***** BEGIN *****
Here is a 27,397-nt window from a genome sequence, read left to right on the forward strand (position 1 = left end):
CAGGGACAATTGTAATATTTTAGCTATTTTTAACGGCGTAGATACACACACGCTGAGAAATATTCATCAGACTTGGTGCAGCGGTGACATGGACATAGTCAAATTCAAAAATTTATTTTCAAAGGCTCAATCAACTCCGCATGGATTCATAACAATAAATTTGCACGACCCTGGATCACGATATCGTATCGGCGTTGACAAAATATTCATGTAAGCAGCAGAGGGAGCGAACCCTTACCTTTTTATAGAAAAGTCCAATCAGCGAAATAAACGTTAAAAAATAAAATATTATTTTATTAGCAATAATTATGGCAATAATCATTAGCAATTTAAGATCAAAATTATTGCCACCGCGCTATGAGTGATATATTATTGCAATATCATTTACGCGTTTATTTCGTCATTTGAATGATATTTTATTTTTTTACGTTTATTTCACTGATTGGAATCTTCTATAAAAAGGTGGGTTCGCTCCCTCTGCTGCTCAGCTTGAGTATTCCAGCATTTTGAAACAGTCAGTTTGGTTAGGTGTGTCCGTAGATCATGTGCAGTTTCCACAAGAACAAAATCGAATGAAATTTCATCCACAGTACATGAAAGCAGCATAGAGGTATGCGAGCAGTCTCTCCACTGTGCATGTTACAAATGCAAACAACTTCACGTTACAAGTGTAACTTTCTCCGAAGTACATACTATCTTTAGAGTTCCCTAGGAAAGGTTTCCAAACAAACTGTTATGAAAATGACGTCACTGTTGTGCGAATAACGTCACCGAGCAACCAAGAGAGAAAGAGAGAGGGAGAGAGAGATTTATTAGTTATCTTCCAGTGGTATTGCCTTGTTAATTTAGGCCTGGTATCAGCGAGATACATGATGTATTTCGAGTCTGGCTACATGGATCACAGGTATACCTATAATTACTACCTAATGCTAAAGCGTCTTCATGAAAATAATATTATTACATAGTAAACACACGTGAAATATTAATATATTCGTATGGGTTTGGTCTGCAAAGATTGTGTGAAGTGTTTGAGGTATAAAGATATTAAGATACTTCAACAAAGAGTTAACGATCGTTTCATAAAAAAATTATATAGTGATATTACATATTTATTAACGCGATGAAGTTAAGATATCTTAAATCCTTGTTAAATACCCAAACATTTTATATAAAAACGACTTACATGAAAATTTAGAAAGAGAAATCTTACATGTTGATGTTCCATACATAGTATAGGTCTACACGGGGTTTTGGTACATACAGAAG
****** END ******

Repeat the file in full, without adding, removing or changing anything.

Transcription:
Here is a 27,397-nt window from a genome sequence, read left to right on the forward strand (position 1 = left end):
CAGGGACAATTGTAATATTTTAGCTATTTTTAACGGCGTAGATACACACACGCTGAGAAATATTCATCAGACTTGGTGCAGCGGTGACATGGACATAGTCAAATTCAAAAATTTATTTTCAAAGGCTCAATCAACTCCGCATGGATTCATAACAATAAATTTGCACGACCCTGGATCACGATATCGTATCGGCGTTGACAAAATATTCATGTAAGCAGCAGAGGGAGCGAACCCTTACCTTTTTATAGAAAAGTCCAATCAGCGAAATAAACGTTAAAAAATAAAATATTATTTTATTAGCAATAATTATGGCAATAATCATTAGCAATTTAAGATCAAAATTATTGCCACCGCGCTATGAGTGATATATTATTGCAATATCATTTACGCGTTTATTTCGTCATTTGAATGATATTTTATTTTTTTACGTTTATTTCACTGATTGGAATCTTCTATAAAAAGGTGGGTTCGCTCCCTCTGCTGCTCAGCTTGAGTATTCCAGCATTTTGAAACAGTCAGTTTGGTTAGGTGTGTCCGTAGATCATGTGCAGTTTCCACAAGAACAAAATCGAATGAAATTTCATCCACAGTACATGAAAGCAGCATAGAGGTATGCGAGCAGTCTCTCCACTGTGCATGTTACAAATGCAAACAACTTCACGTTACAAGTGTAACTTTCTCCGAAGTACATACTATCTTTAGAGTTCCCTAGGAAAGGTTTCCAAACAAACTGTTATGAAAATGACGTCACTGTTGTGCGAATAACGTCACCGAGCAACCAAGAGAGAAAGAGAGAGGGAGAGAGAGATTTATTAGTTATCTTCCAGTGGTATTGCCTTGTTAATTTAGGCCTGGTATCAGCGAGATACATGATGTATTTCGAGTCTGGCTACATGGATCACAGGTATACCTATAATTACTACCTAATGCTAAAGCGTCTTCATGAAAATAATATTATTACATAGTAAACACACGTGAAATATTAATATATTCGTATGGGTTTGGTCTGCAAAGATTGTGTGAAGTGTTTGAGGTATAAAGATATTAAGATACTTCAACAAAGAGTTAACGATCGTTTCATAAAAAAATTATATAGTGATATTACATATTTATTAACGCGATGAAGTTAAGATATCTTAAATCCTTGTTAAATACCCAAACATTTTATATAAAAACGACTTACATGAAAATTTAGAAAGAGAAATCTTACATGTTGATGTTCCATACATAGTATAGGTCTACACGGGGTTTTGGTACATACAGAAG